So I Googled it, I asked Aram about it, I emailed Thomas. Turns out that Thomas is currently working for a company who has a client based out of Kamchatka. Well whaddya know? The client builds some of the largest helicopters in the world. (More about them later)

I started to read more about Kamchatka. The following is what I found out...

Friday, January 30, 2009

WOW. A New Update

So it's been several months since I've updated the site. I guess it was Thanksgiving, when I decided to cook paella. Actually I updated the site one night when I needed to print out a picture of our kitchen sink. I was getting ready to replace it (or have it replaced because I'm so lazy) and I needed a picture of it to bring to Home Depot. The pictures looked like crap 'cause our printer was low on ink so I posted them on the blog and had Home Depot look at it online. I left the pics on the site for a few days with the title "Kitchen Sink" and someone left the comment, "Yep. That's a sink allright"

What's been going on? We have a new president. A new chapter in our history has begun. Literally. The first black president. Is this a big deal? I think so, but it hasn't seemed like such a big deal around our parts. Sure, all my friends are glad, but no parades or parties... maybe it's because I live in a predominantly white section of the state or country. Left wing whitey is happy but soon forgets and goes back to business as usual. I guess that includes me too. My daughter was with me in line at the supermarket the other day when she suddenly shouted out "OBAMA!"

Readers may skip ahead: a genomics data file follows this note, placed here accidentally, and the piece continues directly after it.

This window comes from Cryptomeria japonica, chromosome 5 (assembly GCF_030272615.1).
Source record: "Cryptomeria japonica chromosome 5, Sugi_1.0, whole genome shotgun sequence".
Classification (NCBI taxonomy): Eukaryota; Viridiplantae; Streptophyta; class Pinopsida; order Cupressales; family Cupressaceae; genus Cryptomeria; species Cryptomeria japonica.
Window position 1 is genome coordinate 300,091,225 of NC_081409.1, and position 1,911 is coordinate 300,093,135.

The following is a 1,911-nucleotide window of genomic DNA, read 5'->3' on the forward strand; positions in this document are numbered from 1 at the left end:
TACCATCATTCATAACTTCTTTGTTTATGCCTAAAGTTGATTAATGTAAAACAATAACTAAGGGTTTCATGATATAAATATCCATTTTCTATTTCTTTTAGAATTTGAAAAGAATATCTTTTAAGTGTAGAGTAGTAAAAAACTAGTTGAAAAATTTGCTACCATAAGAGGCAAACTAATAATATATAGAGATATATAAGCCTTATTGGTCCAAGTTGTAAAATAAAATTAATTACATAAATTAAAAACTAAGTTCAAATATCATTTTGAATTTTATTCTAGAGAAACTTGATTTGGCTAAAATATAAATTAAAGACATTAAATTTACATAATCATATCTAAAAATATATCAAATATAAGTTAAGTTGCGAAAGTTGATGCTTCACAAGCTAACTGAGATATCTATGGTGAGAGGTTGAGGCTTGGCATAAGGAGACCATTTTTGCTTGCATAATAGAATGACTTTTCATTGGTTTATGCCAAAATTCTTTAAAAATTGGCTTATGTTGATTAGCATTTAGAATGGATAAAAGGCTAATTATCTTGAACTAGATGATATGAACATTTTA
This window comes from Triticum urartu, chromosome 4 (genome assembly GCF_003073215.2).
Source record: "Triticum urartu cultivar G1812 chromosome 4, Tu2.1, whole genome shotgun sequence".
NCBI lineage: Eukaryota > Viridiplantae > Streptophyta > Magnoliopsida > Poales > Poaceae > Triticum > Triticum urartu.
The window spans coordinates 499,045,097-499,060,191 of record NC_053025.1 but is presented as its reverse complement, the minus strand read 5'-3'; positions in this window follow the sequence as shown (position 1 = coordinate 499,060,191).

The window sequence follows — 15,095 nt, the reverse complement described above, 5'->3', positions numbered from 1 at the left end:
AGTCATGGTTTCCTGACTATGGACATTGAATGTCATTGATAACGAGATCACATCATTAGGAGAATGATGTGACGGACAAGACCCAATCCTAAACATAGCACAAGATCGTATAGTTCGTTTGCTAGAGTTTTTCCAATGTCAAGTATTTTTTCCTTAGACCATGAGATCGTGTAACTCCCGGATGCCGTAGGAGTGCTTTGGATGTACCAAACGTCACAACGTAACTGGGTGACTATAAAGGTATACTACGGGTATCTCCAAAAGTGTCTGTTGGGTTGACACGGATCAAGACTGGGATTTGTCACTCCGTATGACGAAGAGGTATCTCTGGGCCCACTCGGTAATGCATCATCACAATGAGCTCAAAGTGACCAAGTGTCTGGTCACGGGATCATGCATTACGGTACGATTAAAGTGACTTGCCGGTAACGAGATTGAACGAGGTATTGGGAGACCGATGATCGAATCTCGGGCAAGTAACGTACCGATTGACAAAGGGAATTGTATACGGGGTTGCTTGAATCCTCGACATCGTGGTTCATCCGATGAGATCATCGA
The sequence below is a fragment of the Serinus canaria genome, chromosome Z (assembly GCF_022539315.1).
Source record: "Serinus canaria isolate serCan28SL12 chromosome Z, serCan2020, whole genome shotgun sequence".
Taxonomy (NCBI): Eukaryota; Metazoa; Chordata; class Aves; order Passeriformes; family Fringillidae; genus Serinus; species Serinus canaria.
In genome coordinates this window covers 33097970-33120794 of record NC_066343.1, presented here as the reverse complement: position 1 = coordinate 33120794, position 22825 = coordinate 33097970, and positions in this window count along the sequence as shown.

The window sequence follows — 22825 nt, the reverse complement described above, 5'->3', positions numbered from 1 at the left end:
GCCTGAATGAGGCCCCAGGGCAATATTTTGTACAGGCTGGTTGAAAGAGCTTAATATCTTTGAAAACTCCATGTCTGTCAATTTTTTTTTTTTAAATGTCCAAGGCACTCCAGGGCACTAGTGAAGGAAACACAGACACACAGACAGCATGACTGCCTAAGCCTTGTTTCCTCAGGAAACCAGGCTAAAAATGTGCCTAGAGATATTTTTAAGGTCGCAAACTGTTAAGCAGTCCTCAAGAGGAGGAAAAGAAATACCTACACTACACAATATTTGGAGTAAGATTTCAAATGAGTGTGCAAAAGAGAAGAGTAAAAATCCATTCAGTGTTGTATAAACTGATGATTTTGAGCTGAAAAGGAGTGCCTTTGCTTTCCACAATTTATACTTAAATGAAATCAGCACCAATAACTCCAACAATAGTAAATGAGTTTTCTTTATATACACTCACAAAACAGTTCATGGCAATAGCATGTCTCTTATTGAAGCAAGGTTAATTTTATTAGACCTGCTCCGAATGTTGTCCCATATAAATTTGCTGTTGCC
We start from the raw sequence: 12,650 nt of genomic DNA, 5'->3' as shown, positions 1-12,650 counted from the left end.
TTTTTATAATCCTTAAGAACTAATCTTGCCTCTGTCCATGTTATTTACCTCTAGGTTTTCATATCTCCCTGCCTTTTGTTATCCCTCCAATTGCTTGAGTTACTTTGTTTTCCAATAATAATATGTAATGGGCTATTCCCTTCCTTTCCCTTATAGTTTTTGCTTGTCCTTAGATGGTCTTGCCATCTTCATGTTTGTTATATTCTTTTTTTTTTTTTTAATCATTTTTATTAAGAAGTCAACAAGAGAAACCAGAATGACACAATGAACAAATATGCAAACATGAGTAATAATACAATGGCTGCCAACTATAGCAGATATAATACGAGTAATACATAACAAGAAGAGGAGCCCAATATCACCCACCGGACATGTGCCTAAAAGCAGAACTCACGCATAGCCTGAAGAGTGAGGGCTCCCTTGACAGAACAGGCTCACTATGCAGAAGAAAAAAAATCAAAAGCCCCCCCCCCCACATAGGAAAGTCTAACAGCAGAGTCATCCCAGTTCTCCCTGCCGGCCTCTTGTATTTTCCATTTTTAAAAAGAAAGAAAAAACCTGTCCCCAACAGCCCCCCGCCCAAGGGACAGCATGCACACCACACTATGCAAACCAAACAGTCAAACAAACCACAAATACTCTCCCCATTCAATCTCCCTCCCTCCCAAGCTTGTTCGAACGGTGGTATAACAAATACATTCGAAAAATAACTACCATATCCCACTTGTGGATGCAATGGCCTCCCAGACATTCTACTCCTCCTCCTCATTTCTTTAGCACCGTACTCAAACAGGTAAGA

My friend Aram Sohigian, fellow Armenian and old high school chap, is going to Kamchatka with his girlfriend. Why do I know this? Because I joined Facebook a month or so ago and suddenly I'm conversing with everyone from high school 25 yrs ago. But Facebook is not what I want to talk about; I want to talk about Kamchatka. And I will.....

Friday, November 28, 2008

Thanksgiving Paella



I made Paella for Thanksgiving this year. A delicious Spanish seafood & rice dish. Pops brought over his paella pan..... We convinced him to leave it with us.

Friday, October 17, 2008

Follow


Speaking softly, smoothly, quietly
I walk this road, I stay this line
Slowly heading towards the brightness
Leaving breadcrumbs for you to find
 
Follow me, my one true love
Follow me and ride the tide
Dancing, gliding, soaring higher
We are together, you are my guide